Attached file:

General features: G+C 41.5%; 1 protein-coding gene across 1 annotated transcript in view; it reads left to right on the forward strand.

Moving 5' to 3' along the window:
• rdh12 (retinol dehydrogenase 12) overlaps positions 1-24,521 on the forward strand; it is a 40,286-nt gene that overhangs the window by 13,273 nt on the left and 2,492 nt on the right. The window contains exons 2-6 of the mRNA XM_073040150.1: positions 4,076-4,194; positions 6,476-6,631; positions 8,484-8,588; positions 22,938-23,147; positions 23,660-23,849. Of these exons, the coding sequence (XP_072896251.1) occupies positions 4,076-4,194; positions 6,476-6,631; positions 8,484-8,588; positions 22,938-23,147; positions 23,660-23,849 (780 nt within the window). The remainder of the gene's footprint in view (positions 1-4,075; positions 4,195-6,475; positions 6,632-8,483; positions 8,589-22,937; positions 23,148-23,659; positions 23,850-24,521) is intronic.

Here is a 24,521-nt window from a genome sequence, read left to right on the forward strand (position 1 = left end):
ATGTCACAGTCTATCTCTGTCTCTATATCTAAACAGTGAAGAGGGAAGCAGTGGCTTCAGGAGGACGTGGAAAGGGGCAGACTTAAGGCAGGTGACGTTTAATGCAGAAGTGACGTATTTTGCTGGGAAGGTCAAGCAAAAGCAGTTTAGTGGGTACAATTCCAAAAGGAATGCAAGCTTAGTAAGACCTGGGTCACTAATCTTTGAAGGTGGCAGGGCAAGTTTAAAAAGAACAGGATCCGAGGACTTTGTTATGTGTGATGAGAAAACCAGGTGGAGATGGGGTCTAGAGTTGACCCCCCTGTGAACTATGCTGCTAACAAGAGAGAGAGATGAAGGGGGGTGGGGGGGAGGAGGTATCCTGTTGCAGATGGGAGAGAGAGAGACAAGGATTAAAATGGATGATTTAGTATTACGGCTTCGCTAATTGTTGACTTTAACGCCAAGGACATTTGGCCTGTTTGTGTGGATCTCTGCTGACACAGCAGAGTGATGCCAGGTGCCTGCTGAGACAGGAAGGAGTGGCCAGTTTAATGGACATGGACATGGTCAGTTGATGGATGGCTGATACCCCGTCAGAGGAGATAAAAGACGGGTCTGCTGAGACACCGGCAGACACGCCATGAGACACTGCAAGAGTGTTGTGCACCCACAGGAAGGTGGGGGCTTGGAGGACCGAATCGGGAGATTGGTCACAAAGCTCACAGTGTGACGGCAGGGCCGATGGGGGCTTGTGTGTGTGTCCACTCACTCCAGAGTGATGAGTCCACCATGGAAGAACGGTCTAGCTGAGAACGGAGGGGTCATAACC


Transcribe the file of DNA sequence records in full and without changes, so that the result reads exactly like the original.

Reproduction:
General features: G+C 41.5%; 1 protein-coding gene across 1 annotated transcript in view; it reads left to right on the forward strand.

Moving 5' to 3' along the window:
• rdh12 (retinol dehydrogenase 12) overlaps positions 1-24,521 on the forward strand; it is a 40,286-nt gene that overhangs the window by 13,273 nt on the left and 2,492 nt on the right. The window contains exons 2-6 of the mRNA XM_073040150.1: positions 4,076-4,194; positions 6,476-6,631; positions 8,484-8,588; positions 22,938-23,147; positions 23,660-23,849. Of these exons, the coding sequence (XP_072896251.1) occupies positions 4,076-4,194; positions 6,476-6,631; positions 8,484-8,588; positions 22,938-23,147; positions 23,660-23,849 (780 nt within the window). The remainder of the gene's footprint in view (positions 1-4,075; positions 4,195-6,475; positions 6,632-8,483; positions 8,589-22,937; positions 23,148-23,659; positions 23,850-24,521) is intronic.

Here is a 24,521-nt window from a genome sequence, read left to right on the forward strand (position 1 = left end):
ATGTCACAGTCTATCTCTGTCTCTATATCTAAACAGTGAAGAGGGAAGCAGTGGCTTCAGGAGGACGTGGAAAGGGGCAGACTTAAGGCAGGTGACGTTTAATGCAGAAGTGACGTATTTTGCTGGGAAGGTCAAGCAAAAGCAGTTTAGTGGGTACAATTCCAAAAGGAATGCAAGCTTAGTAAGACCTGGGTCACTAATCTTTGAAGGTGGCAGGGCAAGTTTAAAAAGAACAGGATCCGAGGACTTTGTTATGTGTGATGAGAAAACCAGGTGGAGATGGGGTCTAGAGTTGACCCCCCTGTGAACTATGCTGCTAACAAGAGAGAGAGATGAAGGGGGGTGGGGGGGAGGAGGTATCCTGTTGCAGATGGGAGAGAGAGAGACAAGGATTAAAATGGATGATTTAGTATTACGGCTTCGCTAATTGTTGACTTTAACGCCAAGGACATTTGGCCTGTTTGTGTGGATCTCTGCTGACACAGCAGAGTGATGCCAGGTGCCTGCTGAGACAGGAAGGAGTGGCCAGTTTAATGGACATGGACATGGTCAGTTGATGGATGGCTGATACCCCGTCAGAGGAGATAAAAGACGGGTCTGCTGAGACACCGGCAGACACGCCATGAGACACTGCAAGAGTGTTGTGCACCCACAGGAAGGTGGGGGCTTGGAGGACCGAATCGGGAGATTGGTCACAAAGCTCACAGTGTGACGGCAGGGCCGATGGGGGCTTGTGTGTGTGTCCACTCACTCCAGAGTGATGAGTCCACCATGGAAGAACGGTCTAGCTGAGAACGGAGGGGTCATAACC